find: simple tricks to find certain specific permissions


find is a very useful command to find directories and files, since it has a multitude of options to filter searches by dates, size, type, etc. A very powerful tool that can be used for a multitude of purposes if it is combined with pipes, or with xargs, as we have shown in other tutorials. For example, you can delete all localized files in one go.

It is also used for audits performed for security or by system administrators. For example, to locate some files or directories with certain active permissions, which could be dangerous for security. I will dedicate this tutorial especially to some options that perhaps you did not know and that can help you locate certain files with very specific permissions.

You already know that with the -perm option you can search for files / directories that have a series of specific permissions. But additionally you can use some extra options to further refine your search or expand it.

For example, imagine that you want to locate the files or directories of the current path that have total permits 777 (rwxrwxrwx), which can be a security risk:

<br data-mce-bogus="1">

find . -perm 777<br data-mce-bogus="1">



This is typical, but imagine that you want to search for those that do not have those permissions, for this you can use -not:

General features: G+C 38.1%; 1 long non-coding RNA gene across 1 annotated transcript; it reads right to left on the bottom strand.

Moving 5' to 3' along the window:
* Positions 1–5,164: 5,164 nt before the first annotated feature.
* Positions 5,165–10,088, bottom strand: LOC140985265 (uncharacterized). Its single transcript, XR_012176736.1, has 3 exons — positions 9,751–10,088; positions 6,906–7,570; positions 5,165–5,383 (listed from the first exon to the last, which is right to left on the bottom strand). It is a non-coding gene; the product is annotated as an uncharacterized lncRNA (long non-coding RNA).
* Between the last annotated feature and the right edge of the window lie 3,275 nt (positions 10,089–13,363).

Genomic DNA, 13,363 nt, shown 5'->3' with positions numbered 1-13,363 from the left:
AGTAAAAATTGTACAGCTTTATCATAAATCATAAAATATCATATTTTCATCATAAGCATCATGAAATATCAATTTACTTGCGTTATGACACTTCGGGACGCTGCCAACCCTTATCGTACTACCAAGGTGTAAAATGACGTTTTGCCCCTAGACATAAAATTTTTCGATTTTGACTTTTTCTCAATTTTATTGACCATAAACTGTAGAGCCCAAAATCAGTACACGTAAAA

find . -not -perm 777

If you want to broaden the search a little more, and not find files or directories with such specific permissions, you can use -. With this, you will be specifying that the files with "at least" those permissions or higher (in this case at least 644):

find . -perm -644

You can also search for files / directories that have the bits set SUID, SGID, and Sticky Bit, which could also represent security issues as you know. But of course, for it to search for anyone, regardless of the rest of the permissions (be it 777, 644, or whatever), you must use / to bypass the standard permissions. For this, you can use respectively:

find . -perm /4000
find . -perm /2000
find . -perm /1000

In this case, it won't matter if it's 4777, 4644, or whatever. It would locate all those who have that bit active.

Lastly, you can also use this other command, though you must be careful or you could inappropriately configure some files that have to have specific permissions. But if you know what you're doing, you can modify all the permissions of the files located by find to the ones you want with a single command:

find -perm -744 -exec chmod -R 644 {} \;

In this case change all 744 found to 644 ...

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